EAST OF BERLIN by Hannah Moscovitch, directed by Alisa Palmer (Tarragon, 30 Bridgman). To November 25. Pwyc-$32. 416-531-1827. Rating: NN
Approaching the fallout of the Holocaust from an unexpected angle, rising playwright Hannah Moscovitch deserves full marks for chutzpah in East Of Berlin . Too bad the script and production aren't a little more aligned.
Narrator Rudi (Brendan Gall) is the son of a Nazi war criminal, a Joseph Mengele-type doctor who's now living in Paraguay. Rudi recounts learning about this from his childhood friend Hermann (Paul Dunn). What happens afterwards - including an affair with Hermann and a move to Berlin, where he meets and falls in love with an American Jew named Sarah (Diana Donnelly) - seems motivated by filial anger and guilt.
It's a complicated story that spans years and continents, but neither Moscovitch nor director Alisa Palmer seems concerned with establishing a sense of place or time. How else to explain the lack of visual details about life in Paraguay or Berlin? Or why we hear Wagner during the Rudi/Hermann scenes? Are we meant to think that these teenagers' background music is The Ring Cycle?
The play is best approached as an experiment in point of view and tone. Rudi's narration is casual, self-effacing and darkly humorous. He's asking us to like him, and it works - up to a point. But the miscasting of the very contemporary-looking Gall in this near-impossible role (maybe a younger Brent Carver could have succeeded) gives the play a TV sitcom feel that drains it of its emotional power. The central romance feels contrived.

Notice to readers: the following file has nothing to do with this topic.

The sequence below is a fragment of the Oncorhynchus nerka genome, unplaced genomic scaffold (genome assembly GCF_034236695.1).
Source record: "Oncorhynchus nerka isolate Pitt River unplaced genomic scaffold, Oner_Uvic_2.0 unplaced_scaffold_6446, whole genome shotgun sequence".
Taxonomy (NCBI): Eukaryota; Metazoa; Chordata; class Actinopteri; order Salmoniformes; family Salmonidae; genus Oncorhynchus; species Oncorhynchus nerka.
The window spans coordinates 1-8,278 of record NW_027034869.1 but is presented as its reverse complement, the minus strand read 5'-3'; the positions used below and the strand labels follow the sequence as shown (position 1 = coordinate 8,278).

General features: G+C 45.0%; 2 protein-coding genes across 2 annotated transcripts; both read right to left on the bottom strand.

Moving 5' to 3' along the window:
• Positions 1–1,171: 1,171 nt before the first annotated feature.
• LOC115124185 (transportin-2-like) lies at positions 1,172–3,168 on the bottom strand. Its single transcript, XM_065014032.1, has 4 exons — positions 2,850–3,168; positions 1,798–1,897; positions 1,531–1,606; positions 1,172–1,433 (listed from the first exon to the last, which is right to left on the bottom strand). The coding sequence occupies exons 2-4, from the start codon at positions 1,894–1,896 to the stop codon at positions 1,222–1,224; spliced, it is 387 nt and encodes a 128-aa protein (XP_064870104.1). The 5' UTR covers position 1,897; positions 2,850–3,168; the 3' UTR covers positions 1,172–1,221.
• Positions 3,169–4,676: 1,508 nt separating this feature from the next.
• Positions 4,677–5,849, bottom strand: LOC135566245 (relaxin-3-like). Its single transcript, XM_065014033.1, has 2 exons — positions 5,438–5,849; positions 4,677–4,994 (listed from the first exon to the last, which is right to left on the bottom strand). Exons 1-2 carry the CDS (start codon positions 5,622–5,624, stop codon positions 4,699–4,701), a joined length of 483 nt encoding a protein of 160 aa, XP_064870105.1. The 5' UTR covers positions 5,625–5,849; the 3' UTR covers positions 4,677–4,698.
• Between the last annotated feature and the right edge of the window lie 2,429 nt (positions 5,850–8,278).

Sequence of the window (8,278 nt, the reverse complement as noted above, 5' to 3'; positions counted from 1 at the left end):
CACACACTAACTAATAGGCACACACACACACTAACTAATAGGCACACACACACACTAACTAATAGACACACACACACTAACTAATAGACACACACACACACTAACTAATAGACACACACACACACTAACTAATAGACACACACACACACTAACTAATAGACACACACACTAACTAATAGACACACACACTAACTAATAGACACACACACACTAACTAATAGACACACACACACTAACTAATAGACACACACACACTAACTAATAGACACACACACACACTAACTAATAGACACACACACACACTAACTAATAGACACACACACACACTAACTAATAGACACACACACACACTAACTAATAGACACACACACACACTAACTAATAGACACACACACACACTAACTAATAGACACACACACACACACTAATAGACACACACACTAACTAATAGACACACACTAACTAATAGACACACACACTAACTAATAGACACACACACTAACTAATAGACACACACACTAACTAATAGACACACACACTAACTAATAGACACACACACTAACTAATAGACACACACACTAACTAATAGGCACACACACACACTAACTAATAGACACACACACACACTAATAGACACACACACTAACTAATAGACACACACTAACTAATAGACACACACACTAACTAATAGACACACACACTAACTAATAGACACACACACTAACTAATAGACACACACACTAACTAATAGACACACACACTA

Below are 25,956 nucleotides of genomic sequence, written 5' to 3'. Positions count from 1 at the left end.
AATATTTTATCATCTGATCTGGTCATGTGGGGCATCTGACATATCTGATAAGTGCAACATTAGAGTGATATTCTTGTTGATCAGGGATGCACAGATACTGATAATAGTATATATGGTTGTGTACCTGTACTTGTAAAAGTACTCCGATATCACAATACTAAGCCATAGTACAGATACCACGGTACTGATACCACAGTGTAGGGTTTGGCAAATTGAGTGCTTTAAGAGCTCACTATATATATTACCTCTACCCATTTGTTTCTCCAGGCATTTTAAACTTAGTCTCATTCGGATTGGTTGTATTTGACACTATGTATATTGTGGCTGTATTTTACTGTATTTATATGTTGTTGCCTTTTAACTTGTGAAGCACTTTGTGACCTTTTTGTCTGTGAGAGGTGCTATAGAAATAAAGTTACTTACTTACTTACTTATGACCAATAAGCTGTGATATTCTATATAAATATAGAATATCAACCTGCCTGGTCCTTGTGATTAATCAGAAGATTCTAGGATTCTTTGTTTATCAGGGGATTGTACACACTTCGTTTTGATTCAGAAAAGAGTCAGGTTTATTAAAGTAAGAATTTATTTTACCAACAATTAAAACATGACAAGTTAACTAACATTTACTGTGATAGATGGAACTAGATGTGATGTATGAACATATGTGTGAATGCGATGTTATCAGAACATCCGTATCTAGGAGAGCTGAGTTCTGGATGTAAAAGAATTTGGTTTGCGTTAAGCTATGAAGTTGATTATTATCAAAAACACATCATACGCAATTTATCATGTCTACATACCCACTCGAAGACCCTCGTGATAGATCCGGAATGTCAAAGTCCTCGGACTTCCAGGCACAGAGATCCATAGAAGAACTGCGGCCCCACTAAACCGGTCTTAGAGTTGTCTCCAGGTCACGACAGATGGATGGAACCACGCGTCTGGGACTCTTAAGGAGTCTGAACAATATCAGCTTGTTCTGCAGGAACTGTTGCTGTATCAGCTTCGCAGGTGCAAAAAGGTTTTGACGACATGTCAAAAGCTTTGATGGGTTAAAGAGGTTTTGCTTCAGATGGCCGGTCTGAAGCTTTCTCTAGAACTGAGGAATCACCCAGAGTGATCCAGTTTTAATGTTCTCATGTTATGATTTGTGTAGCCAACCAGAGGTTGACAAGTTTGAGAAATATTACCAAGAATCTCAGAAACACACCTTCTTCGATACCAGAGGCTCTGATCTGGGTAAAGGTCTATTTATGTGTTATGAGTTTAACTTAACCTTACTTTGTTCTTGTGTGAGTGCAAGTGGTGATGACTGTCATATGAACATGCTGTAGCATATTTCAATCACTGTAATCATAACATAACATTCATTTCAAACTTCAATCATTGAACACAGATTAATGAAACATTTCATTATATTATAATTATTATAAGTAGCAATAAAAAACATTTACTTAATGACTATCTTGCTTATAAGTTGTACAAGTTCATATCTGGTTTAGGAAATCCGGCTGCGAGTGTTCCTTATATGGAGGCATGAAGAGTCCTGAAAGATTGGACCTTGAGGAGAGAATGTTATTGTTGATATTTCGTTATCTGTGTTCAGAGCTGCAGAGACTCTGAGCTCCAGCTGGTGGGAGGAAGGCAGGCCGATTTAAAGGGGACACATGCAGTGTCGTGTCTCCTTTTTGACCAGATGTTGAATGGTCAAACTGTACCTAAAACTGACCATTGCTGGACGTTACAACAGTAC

Donnelly and Dunn make the most of under-written parts; Dunn's slouched shoulders establish a lot in the first act, and in the second act you can see him try to make more of his character than the stereotypical pathetic gay hanger-on.
Moscovitch has a good grasp of language. When Rudi uses the word "solution," it of course spookily echoes the script's earlier mention of the "final solution."
But the most memorable element of the production is Camillia Koo's set, dominated by a massive bookshelf full of dusty tomes and artifacts. Enhanced by Michael Walton's lighting design, it works beautifully to suggest hidden rooms and the unbearable weight of the past on the characters.